Now Let Me Pray To Keep You From, The Perils That Will Surely Come

 Kimi has defeated the odds, battling breast cancer whilst pregnant. Both she and baby-on-the-way are doing well - her positivity and strength shine through in these pics! She wanted to bare all to help raise awareness!

Kimi has defeated the odds, battling breast cancer while pregnant. Both she and baby-on-the-way are doing well. She wanted to bare all to help raise awareness.  Caption and picture by Nikki Holmes

(Programming Note from Shannon:  FINALLY getting a chance to post this.  I’m sorry for the delay!  The picture accompanying this article is absolutely inspiring.  A friend of mine shared it with our previvor group on Facebook and I knew I needed it for BRCA World.  Strength, perseverance, bravery…all that a mother should be).

(Goodness, I used to love Lauryn Hill’s “The Miseducation of Lauryn Hill.”  It was my jam back in the day.  “Zion” — the title of this article is a sampling of the lyrics — is one of the most beautiful songs about having a baby.  For anyone in a “God, I am blessed to have this child” mood, check out the lyrics.)

As our knowledge of cancer grows, so does our vigilance.  We are learning earlier and earlier about our risks.  Those of us with long family histories of cancer, are aware from an early age of its potential to strike us.  Many of us must make life-altering decisions in our twenties and thirties, when we are still learning to be adults.  We are on the cusps of our careers; our families are young, if they have even formed yet; and we are just settling into our skin enough to catch glimpses of who we might become.

Breast surgery is usually the first decision made.  For most, it is the easiest to agree to and protects from the most immediate threat.  How to guard against ovarian cancer is a much more difficult choice.  I know, for me, it is also the scariest.  Although the risk of ovarian cancer, in carriers of the BRCA mutation, is lower than breast cancer, ovarian cancer is more difficult to detect.  Dubbed, “the silent killer,” it is often not discovered until an advanced stage.  It is one of the deadliest forms of cancer among women; and only 20% – 30% of women diagnosed with a late stage ovarian cancer, will be alive 5 years later.  There are no good early detection tests.  The blood test most commonly used, the CA125, is not very accurate.  Many doctors (mine included) prefer not to use it at all, due to the unreliable results.  The only true option to reduce our high risk, is a hysterectomy (removal of your uterus) or salpingo-oophorectomy (the removal of your fallopian tubes and ovaries).

For younger women, this means making decisions about your future family and children.  It is recommended that these preventative surgeries be done by age 35 – 40 (two of my doctors recommended 35 y.o., but I know some women’s doctors have said 40, as well).  With BRCA and HBOC, your baby clock starts ticking faster the moment you become aware of these decisions.  Many women feel rushed.  They need to not only figure out what they want their future family to look like, but plan when and how they want that family to come to fruition.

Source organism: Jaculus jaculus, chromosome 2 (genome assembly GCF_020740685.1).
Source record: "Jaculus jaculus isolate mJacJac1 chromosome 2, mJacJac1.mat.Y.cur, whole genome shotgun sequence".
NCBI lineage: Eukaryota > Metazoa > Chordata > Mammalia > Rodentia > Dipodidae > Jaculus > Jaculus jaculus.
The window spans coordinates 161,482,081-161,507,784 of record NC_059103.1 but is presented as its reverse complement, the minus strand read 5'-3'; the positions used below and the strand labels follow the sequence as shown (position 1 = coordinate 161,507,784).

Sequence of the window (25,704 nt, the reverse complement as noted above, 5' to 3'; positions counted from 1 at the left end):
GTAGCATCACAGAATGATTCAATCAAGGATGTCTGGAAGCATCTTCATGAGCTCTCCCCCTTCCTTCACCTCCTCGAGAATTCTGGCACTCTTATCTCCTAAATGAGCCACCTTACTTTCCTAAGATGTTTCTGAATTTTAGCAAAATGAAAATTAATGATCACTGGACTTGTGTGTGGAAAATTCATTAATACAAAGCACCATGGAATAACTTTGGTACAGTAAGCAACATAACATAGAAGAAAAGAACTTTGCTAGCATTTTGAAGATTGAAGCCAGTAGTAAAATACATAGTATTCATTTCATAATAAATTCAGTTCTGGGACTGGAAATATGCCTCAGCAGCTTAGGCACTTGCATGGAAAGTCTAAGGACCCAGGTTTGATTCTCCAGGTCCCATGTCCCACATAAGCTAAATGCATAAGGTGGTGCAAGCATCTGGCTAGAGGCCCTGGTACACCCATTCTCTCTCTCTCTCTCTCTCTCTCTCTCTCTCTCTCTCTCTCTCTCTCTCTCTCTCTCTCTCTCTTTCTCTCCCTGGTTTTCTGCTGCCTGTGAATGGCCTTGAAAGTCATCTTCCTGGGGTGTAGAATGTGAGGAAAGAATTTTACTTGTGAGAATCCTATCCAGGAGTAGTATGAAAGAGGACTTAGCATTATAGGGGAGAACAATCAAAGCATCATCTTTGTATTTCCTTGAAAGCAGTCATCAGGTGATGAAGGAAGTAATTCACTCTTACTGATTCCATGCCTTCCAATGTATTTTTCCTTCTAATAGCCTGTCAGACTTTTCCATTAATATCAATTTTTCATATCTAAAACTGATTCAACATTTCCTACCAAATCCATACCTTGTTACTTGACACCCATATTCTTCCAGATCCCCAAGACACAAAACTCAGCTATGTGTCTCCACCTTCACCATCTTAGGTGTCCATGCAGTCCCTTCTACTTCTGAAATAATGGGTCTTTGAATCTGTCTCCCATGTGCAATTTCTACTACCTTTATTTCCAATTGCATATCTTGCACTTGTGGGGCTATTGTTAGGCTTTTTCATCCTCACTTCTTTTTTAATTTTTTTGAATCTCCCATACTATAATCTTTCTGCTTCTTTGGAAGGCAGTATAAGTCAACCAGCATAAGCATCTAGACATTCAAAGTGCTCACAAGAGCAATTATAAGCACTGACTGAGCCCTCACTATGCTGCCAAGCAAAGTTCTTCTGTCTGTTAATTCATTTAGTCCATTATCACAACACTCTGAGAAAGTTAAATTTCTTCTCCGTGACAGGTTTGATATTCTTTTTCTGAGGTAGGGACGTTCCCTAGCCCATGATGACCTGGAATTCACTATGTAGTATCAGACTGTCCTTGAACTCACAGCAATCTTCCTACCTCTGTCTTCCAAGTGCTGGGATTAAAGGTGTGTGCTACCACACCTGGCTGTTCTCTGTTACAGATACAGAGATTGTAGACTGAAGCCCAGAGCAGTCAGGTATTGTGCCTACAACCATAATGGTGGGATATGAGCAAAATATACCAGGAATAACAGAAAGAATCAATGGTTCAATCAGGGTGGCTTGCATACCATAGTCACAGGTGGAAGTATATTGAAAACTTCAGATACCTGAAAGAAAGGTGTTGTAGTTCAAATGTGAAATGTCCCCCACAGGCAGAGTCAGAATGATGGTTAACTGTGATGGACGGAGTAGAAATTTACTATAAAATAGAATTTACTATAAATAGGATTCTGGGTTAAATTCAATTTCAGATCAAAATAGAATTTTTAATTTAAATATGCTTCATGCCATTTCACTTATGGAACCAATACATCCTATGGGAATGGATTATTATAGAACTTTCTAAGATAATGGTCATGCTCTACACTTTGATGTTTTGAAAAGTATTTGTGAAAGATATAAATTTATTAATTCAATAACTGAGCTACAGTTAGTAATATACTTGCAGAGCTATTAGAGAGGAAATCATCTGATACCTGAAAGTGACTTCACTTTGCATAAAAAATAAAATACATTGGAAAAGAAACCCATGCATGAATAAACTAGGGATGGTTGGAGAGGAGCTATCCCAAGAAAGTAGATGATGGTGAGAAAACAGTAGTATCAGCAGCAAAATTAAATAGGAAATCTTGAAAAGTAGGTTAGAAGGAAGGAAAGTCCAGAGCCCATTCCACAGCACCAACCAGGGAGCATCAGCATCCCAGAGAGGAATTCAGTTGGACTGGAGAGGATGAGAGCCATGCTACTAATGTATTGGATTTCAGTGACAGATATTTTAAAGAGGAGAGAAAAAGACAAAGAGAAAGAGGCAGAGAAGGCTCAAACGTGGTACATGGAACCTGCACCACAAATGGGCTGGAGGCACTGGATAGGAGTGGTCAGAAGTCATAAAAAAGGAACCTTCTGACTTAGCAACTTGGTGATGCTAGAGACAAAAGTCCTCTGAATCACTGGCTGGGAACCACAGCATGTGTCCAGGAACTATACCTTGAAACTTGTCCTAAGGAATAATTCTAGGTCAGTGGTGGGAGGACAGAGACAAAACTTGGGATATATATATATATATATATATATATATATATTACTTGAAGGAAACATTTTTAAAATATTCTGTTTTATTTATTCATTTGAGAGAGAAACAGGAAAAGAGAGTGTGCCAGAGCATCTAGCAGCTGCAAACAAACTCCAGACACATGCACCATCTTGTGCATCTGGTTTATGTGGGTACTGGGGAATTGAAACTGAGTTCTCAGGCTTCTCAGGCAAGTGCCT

There are many considerations for those at high-risk of ovarian cancer.  Eggs can be frozen.  Children can be adopted.  There is even embryo testing that can be done to determine whether you would pass on the BRCA mutation to your child.  This is most often done during IVF, when doctors can develop embryos and implant only those that do not have the mutation.

This brings up a sensitive topic in our community.  Do you have a moral obligation to avoid passing along the BRCA mutation?  I don’t have an answer to this.  I look at my son…his wide-eyed pleasure in the world.  He was a preemie that could not breathe without assistance; he fought through seizures and a hole in his heart.  Yet, he smiled constantly…from the very first day.  With tubes in his nose, belly button, and mouth, he smiled.  I can’t imagine him not being in this world, and I can’t imagine him having cancer.  Does he carry my mutation?  I have no idea.  Would it have changed my decision to carry him?  No.  Perhaps that is selfish, but my choice to have him would be unchanged.  By the time he is old enough to test, he will know about his risk.  I will make sure of it.  I am hopeful, though, that there will be a cure.  That is why I preach so loudly about it.  I need a cure for him, not myself.

Aside from all the choices we face, we must also recognize the risk.  Breast and ovarian cancer are, sometimes, estrogen responsive.  The influx of hormones during pregnancy can increase the risk of cancer in BRCA mutations (click here, here, and here for studies supporting this statement.)  Furthermore, if you have had a cancer diagnosis, you are encouraged to wait, at least, 2 -3 years before becoming pregnant, as it can increase the risk of recurrence.

Having a BRCA mutation, or a strong family history of cancer, means you are faced with a million impossible decisions.  Early in my life, I did not know if I wanted children of my own.  I enjoyed living selfishly, with nothing to constrain me.  I adored other people’s children, and had decided to be the super-cool aunt that was really involved in the lives of my nieces and nephews.  As I grew older, my dreams changed, as they so often do.  How are we supposed to make all these decisions so young?  Our lives change; our desires change; but we are forced to decide the shape of our future.  It’s unfair and impossible.  It is the high cost of cancer.

Personally, I dream of having another baby.  There are so many risks and decisions involved, my husband is not sure he wants to follow that road.  I can close my eyes and imagine a time when these decisions are unnecessary.  There will be a cure, casting all of our doubts and heartaches aside.  This is why we fight.  This is why we advocate and educate.



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